Often erroneously depicted as strident vegans (in fact, they eat dairy), Cattle Decapitation’s members steer clear of empty shock tactics and sloganeering. For example, the group has never resorted to hoary rallying cries such as “Burn the slaughterhouses to the ground,” which the pop-punk band Good Riddance once ordered with unconvincing urgency.
“I’ve never been into that kind of stuff,” Ryan says. “I always thought it was cheesy. I’m not out to change anybody’s eating habits. We’re not crazy, psycho activists.”
Cattle Decapitation ends Humanure with 9 minutes of unspeakably ominous noise from a slaughterhouse floor (courtesy of People for the Ethical Treatment of Animals). Like the most haunting horror films, it’s menacing because of what it leaves to the imagination. All the track reveals is an eerie industrial clamor, some sickly squishing and an occasional anguished yowl. But the mental picture it conjures is even worse than the group’s grotesque satirical scenarios.
Though it ends on a sobering note, Humanure isn’t without comic relief. Cattle Decapitation draws humor from its subject matter (the human-roadkill rant “Pedeadstrians”), wry wordplay (Trying to grab your gas mask/An uneasy task/ When your pubis is dismembered from your abdomen) and fluent ventures into office-speak (Your request for a pleasant death has been denied) and infomercialese (The human/So many uses/Once drained of its juices/ Perfect for home, boat or office).
But even more absurd than the group’s lyrics is the fact that many fans take them at face value.
“Some people actually think we have something against animals,” Ryan says. “Like, they’ll walk up to us and say, ‘Fuck yeah, decapitate them fuckin’ cows!'”
Although the group’s pitch-black wit is refreshing, its nonfiction conviction to its anti-human stance is even more compelling. Lurking behind the songs’ slasher-movie-style stage blood is Ryan’s belief that the world would be a harmonious utopia without humanity’s interference. Slipknot’s cosmetic nihilists use the slogan “People equal shit” to foster us-against-them camaraderie with their self-esteem-starved “maggot” fans. Ryan posits the same equation as the ultimate solution to Earth’s crisis. When people are nothing but fertilizer, a fate he believes to be inevitable, nature will reign.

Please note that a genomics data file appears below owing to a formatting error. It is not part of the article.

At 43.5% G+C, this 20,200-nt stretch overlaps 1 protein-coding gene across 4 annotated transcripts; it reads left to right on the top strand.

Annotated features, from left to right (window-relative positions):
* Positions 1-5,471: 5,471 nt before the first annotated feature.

“They’re trying to give the kids something to identify with,” Ryan says of Slipknot and its ilk. “I’m actively alienating everyone who walks around on two legs. My angle is more like ‘I hate you, and there’s nothing you can do to redeem yourself.'”
1 tablespoon vegetable oil
1 onion, sliced
4 garlic cloves, crushed
1 teaspoon ground cumin
2 teaspoons ground coriander
1 fresh green chili, finely chopped
1-3/4 cups coconut milk
1 cup hot water
1 pumpkin (1-1/2 pounds) cut into 2 inch cubes
2 tablespoons chopped cilantro
Salt and pepper
Heat the oil in a large saucepan. Sauté the onions and garlic until lightly browned. Add cumin, chili and coriander; sauté for one more minute. Add coconut milk, pumpkin and water, then bring to a boil. Lower heat and simmer gently for 10 to 15 minutes until the pumpkin is tender. Season with salt and pepper, then stir in the chopped cilantro. Serve hot with rice.